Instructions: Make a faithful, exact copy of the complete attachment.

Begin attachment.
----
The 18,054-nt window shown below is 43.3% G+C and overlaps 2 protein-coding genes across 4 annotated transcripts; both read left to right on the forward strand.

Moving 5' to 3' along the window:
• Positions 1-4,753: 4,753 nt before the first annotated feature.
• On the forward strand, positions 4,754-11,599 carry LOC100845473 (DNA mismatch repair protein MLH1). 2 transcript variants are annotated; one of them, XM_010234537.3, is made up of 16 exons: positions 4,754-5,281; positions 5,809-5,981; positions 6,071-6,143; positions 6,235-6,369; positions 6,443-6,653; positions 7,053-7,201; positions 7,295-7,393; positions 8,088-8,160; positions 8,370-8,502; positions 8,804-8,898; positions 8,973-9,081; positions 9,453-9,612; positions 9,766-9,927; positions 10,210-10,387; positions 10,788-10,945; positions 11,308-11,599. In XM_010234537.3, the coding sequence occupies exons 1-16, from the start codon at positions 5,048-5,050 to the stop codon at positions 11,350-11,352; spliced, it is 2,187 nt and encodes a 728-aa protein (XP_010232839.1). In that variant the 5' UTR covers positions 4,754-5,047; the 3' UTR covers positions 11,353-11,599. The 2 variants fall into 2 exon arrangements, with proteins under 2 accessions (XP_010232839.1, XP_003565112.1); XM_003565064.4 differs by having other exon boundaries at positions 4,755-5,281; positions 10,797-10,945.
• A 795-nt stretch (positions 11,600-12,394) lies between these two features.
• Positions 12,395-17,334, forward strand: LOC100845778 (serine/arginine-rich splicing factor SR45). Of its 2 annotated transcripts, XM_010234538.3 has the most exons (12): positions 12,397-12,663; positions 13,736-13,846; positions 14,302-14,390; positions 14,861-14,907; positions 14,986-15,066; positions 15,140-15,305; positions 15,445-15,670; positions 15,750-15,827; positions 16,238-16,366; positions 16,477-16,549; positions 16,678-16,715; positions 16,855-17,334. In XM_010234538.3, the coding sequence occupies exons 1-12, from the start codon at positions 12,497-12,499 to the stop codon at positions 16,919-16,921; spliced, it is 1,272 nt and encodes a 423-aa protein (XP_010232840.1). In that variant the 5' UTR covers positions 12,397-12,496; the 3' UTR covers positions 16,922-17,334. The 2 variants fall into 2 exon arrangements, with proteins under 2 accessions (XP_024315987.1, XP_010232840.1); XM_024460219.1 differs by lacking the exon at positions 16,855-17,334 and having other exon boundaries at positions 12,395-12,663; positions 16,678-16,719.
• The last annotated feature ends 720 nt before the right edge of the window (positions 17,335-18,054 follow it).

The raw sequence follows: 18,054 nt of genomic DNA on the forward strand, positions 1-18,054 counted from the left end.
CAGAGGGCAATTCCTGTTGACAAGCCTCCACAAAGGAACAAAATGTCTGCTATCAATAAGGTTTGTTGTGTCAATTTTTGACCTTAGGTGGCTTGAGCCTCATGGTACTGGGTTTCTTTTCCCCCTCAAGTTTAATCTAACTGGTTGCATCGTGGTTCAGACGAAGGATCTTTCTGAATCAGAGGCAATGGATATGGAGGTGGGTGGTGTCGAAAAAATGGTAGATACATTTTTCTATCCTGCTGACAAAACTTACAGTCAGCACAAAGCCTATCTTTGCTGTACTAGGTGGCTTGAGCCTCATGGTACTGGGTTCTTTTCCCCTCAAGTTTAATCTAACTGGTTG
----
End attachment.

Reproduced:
The 18,054-nt window shown below is 43.3% G+C and overlaps 2 protein-coding genes across 4 annotated transcripts; both read left to right on the forward strand.

Moving 5' to 3' along the window:
• Positions 1-4,753: 4,753 nt before the first annotated feature.
• On the forward strand, positions 4,754-11,599 carry LOC100845473 (DNA mismatch repair protein MLH1). 2 transcript variants are annotated; one of them, XM_010234537.3, is made up of 16 exons: positions 4,754-5,281; positions 5,809-5,981; positions 6,071-6,143; positions 6,235-6,369; positions 6,443-6,653; positions 7,053-7,201; positions 7,295-7,393; positions 8,088-8,160; positions 8,370-8,502; positions 8,804-8,898; positions 8,973-9,081; positions 9,453-9,612; positions 9,766-9,927; positions 10,210-10,387; positions 10,788-10,945; positions 11,308-11,599. In XM_010234537.3, the coding sequence occupies exons 1-16, from the start codon at positions 5,048-5,050 to the stop codon at positions 11,350-11,352; spliced, it is 2,187 nt and encodes a 728-aa protein (XP_010232839.1). In that variant the 5' UTR covers positions 4,754-5,047; the 3' UTR covers positions 11,353-11,599. The 2 variants fall into 2 exon arrangements, with proteins under 2 accessions (XP_010232839.1, XP_003565112.1); XM_003565064.4 differs by having other exon boundaries at positions 4,755-5,281; positions 10,797-10,945.
• A 795-nt stretch (positions 11,600-12,394) lies between these two features.
• Positions 12,395-17,334, forward strand: LOC100845778 (serine/arginine-rich splicing factor SR45). Of its 2 annotated transcripts, XM_010234538.3 has the most exons (12): positions 12,397-12,663; positions 13,736-13,846; positions 14,302-14,390; positions 14,861-14,907; positions 14,986-15,066; positions 15,140-15,305; positions 15,445-15,670; positions 15,750-15,827; positions 16,238-16,366; positions 16,477-16,549; positions 16,678-16,715; positions 16,855-17,334. In XM_010234538.3, the coding sequence occupies exons 1-12, from the start codon at positions 12,497-12,499 to the stop codon at positions 16,919-16,921; spliced, it is 1,272 nt and encodes a 423-aa protein (XP_010232840.1). In that variant the 5' UTR covers positions 12,397-12,496; the 3' UTR covers positions 16,922-17,334. The 2 variants fall into 2 exon arrangements, with proteins under 2 accessions (XP_024315987.1, XP_010232840.1); XM_024460219.1 differs by lacking the exon at positions 16,855-17,334 and having other exon boundaries at positions 12,395-12,663; positions 16,678-16,719.
• The last annotated feature ends 720 nt before the right edge of the window (positions 17,335-18,054 follow it).

The raw sequence follows: 18,054 nt of genomic DNA on the forward strand, positions 1-18,054 counted from the left end.
CAGAGGGCAATTCCTGTTGACAAGCCTCCACAAAGGAACAAAATGTCTGCTATCAATAAGGTTTGTTGTGTCAATTTTTGACCTTAGGTGGCTTGAGCCTCATGGTACTGGGTTTCTTTTCCCCCTCAAGTTTAATCTAACTGGTTGCATCGTGGTTCAGACGAAGGATCTTTCTGAATCAGAGGCAATGGATATGGAGGTGGGTGGTGTCGAAAAAATGGTAGATACATTTTTCTATCCTGCTGACAAAACTTACAGTCAGCACAAAGCCTATCTTTGCTGTACTAGGTGGCTTGAGCCTCATGGTACTGGGTTCTTTTCCCCTCAAGTTTAATCTAACTGGTTG